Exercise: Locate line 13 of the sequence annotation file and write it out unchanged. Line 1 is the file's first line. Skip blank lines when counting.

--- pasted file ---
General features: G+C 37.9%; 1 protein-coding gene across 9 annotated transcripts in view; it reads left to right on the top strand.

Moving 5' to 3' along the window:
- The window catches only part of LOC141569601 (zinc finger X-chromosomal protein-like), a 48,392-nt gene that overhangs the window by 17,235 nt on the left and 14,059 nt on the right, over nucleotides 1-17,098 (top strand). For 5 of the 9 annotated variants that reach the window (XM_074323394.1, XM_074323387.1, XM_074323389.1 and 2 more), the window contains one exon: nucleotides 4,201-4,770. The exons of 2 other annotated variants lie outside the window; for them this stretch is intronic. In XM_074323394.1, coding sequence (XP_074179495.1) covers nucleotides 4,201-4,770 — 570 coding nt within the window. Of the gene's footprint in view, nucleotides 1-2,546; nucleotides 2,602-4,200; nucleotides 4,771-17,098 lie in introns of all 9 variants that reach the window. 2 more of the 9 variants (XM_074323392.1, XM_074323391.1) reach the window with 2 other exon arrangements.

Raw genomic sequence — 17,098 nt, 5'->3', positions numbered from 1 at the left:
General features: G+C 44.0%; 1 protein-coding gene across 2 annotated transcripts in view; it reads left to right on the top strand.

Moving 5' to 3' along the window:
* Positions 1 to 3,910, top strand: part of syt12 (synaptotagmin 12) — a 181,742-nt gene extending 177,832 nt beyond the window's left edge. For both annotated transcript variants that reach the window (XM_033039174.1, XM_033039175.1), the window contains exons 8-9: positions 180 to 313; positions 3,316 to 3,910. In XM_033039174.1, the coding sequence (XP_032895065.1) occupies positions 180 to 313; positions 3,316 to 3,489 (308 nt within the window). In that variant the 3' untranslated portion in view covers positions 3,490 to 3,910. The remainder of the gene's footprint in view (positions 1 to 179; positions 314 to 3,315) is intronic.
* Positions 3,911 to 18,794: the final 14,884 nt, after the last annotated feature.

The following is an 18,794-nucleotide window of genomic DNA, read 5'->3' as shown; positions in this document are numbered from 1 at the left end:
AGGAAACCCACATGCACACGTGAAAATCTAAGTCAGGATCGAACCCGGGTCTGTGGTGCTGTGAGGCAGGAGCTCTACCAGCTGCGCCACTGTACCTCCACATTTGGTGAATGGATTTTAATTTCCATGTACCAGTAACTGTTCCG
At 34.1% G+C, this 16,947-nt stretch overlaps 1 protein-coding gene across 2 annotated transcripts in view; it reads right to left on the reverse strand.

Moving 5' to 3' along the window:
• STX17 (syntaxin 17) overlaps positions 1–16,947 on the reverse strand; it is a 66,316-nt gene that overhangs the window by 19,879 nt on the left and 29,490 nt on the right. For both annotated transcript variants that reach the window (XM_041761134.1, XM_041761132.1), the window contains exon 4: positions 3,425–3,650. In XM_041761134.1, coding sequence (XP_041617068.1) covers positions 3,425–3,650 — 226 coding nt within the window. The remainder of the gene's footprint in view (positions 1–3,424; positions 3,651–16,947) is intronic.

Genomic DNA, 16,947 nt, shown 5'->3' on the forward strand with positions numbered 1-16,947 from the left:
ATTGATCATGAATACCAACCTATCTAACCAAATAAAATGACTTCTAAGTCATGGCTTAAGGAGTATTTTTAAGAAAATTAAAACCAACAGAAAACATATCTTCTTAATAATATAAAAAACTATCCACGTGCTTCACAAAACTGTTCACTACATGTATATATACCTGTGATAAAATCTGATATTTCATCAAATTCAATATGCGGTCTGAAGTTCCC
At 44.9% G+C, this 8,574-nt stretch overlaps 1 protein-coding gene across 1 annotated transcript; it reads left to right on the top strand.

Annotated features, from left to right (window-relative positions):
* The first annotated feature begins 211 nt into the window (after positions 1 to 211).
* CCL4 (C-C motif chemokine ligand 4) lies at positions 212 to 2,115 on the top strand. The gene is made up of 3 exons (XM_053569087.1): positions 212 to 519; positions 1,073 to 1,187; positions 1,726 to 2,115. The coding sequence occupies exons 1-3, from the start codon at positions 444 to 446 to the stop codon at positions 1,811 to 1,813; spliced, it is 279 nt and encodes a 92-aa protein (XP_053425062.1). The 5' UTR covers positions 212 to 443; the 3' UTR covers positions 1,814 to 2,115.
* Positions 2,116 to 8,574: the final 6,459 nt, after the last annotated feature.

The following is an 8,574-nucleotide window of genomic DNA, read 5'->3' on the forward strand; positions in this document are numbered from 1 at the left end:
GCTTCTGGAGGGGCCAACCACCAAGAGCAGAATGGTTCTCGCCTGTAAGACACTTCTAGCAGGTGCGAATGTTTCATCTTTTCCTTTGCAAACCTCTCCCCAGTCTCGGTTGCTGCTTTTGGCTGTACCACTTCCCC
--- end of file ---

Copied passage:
• STX17 (syntaxin 17) overlaps positions 1–16,947 on the reverse strand; it is a 66,316-nt gene that overhangs the window by 19,879 nt on the left and 29,490 nt on the right. For both annotated transcript variants that reach the window (XM_041761134.1, XM_041761132.1), the window contains exon 4: positions 3,425–3,650. In XM_041761134.1, coding sequence (XP_041617068.1) covers positions 3,425–3,650 — 226 coding nt within the window. The remainder of the gene's footprint in view (positions 1–3,424; positions 3,651–16,947) is intronic.